Remove meat from bones; discard bones and skin and cut chicken into chunks. 

Cool broth and skim off fat.

Return chicken to stockpot with canned soup, vegetables and seasonings; bring to a boil. 

Reduce heat and simmer for 1 hour. 

After the liquid has thickened slightly, increase heat to a gentle boil. 

Make dumplings by combining biscuit mix with pepper, egg, butter and enough milk to make a moist stiff batter. 

Drop by teaspoonfuls into soup. 

Cover and cook without lifting the lid for 18-20 minutes.

French Onion Soup

Surprisingly easy to make and so delicious. The secret is a good stock, either homemade or store bought. 


4 cups thinly sliced onions

1 garlic clove, minced

¼ cup butter

¼ cup cognac

6 cups beef stock

1 teaspoon Worcestershire sauce

8 slices French bread (¾ inch thick), buttered and toasted

8 slices Swiss cheese

8 slices provolone


In a large covered saucepan, cook onions and garlic in butter over medium-low heat for 8-10 minutes or until tender and golden, stirring occasionally. 

Deglaze the pan with cognac.

Add stock and Worcestershire sauce; bring to a boil. 

Reduce heat; cover and simmer for 30 minutes.

Ladle hot soup into six ovenproof bowls. 

Top each with a piece of French bread with one slice of each type of cheese. 

Broil until cheese melts and serve immediately.

Fish Chowder

Any good, firm fleshed fish (cod, haddock, etc.) will do. You can be fancy and use shrimp, crab or lobster, but if you do so, wait to add the seafood until just before serving so it doesn’t over-cook.


4 bacon strips, chopped

1 cup chopped onion

3 cans (12 oz each) evaporated milk

1 can (15 ¼ oz) whole kernel corn, undrained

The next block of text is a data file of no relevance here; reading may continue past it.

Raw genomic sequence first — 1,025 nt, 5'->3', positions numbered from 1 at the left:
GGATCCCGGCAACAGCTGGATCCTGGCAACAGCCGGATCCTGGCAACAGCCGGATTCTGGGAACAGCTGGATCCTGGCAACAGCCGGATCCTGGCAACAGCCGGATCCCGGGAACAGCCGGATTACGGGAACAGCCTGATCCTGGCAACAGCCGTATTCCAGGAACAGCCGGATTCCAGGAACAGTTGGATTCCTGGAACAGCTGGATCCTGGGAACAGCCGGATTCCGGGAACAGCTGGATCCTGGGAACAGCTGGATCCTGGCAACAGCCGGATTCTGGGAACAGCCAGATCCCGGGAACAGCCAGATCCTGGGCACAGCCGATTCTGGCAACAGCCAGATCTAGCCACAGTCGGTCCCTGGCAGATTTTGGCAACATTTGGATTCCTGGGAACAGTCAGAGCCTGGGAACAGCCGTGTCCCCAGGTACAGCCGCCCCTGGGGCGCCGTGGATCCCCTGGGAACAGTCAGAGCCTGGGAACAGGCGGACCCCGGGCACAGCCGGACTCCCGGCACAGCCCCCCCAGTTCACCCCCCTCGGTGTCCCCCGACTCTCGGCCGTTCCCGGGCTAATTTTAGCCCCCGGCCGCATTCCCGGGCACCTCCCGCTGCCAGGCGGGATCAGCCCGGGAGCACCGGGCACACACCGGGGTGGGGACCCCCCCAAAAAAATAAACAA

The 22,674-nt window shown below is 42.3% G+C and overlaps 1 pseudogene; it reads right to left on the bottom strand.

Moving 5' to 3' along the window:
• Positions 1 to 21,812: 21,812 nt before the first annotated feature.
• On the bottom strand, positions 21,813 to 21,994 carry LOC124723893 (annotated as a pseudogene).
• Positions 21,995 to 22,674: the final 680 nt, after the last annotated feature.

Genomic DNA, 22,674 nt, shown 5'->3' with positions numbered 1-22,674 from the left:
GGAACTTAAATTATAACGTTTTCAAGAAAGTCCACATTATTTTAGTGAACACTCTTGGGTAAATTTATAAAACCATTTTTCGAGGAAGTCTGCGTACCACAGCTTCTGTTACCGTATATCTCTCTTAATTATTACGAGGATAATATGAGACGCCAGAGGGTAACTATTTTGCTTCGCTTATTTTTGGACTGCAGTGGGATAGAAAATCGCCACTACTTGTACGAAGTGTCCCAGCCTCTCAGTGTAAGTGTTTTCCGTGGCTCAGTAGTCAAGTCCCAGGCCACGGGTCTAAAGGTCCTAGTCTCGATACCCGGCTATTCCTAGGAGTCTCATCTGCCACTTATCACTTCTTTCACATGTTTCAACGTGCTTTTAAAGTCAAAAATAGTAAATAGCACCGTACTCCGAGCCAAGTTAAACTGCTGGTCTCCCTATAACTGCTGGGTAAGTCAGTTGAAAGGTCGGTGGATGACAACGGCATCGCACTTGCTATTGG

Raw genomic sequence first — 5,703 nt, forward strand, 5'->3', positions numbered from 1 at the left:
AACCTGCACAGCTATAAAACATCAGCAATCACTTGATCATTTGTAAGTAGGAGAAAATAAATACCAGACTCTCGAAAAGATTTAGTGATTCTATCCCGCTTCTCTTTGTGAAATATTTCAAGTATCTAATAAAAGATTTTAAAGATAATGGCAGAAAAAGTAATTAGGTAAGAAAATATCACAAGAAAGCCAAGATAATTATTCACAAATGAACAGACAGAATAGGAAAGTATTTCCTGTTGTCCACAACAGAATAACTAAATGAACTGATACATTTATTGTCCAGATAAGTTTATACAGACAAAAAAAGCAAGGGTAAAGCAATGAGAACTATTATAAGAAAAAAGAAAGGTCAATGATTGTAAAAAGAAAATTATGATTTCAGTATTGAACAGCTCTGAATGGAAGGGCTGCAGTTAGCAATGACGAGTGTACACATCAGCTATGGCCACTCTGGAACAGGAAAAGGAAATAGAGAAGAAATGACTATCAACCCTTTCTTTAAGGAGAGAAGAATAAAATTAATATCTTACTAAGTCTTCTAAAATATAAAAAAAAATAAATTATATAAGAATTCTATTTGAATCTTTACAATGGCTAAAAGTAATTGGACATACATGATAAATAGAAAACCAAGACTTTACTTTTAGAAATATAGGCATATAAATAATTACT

3 medium potatoes, peeled and cubed

3 tablespoons butter

1 teaspoon salt

3/4 teaspoon pepper

1 can (6 ½ oz) chopped clams, undrained

1 pound fish fillets, cooked and broken into pieces

Crumbled cooked bacon, optional

Minced chives, optional


In a large saucepan, cook bacon over medium heat until crispy. 

Remove bacon and excess fat, sauté onion until tender.

Add potatoes and sautéfor 4-5 minutes.

Add milk, corn, butter, salt and pepper. 

Cover and cook over medium heat, stirring occasionally, until potatoes are tender, about 10 minutes. 

Stir in fish and clams, bring to simmer for 10 minutes or until fish is cooked through. Ladle into bowls, top with bacon and chives if desired.

African Squash and Peanut Stew

As with any great stew recipe, there are almost endless possibilities to change it up.  I personally don’t care for coconut milk, so I use cashew milk. 


¼ cup cooking oil

1 large red bell pepper, diced

1 small yellow onion, finely diced

1 jalapeno, seeded and diced

1 teaspoon turmeric

3 cloves of garlic, minced

3 teaspoons fresh ginger, minced

½ teaspoon ground coriander 

½ teaspoon cinnamon

2 cups coconut milk

1 can (14 oz) fire roasted diced tomatoes 

2 cups frozen butternut squash cubes

½ cup smooth peanut butter

1 bunch spinach or baby kale, washed and shredded

1 bunch fresh cilantro, chopped

1 cup cooked grain of choice (rice, cous cous, quinoa)

¼ cup peanuts, roughly chopped


In a heavy soup pot, heat oil and sauté the onion, red bell pepper and jalapeno over medium heat until slightly golden, about 5 minutes. 

Add the fresh ginger, garlic, turmeric, ginger, coriander and cinnamon, sauté for about 1 minute.

Add the coconut milk, canned tomatoes, spinach or kale, and frozen squash.

Bring just to a boil and reduce heat to medium-low, and simmer (covered) until the squash is tender. 

Add the garbanzo beans and peanut butter and simmer for a couple minutes. 

Add fresh cilantro and simmer a couple minutes longer.

Ladle into bowls and top with a scoop of cooked starch and some crushed peanuts.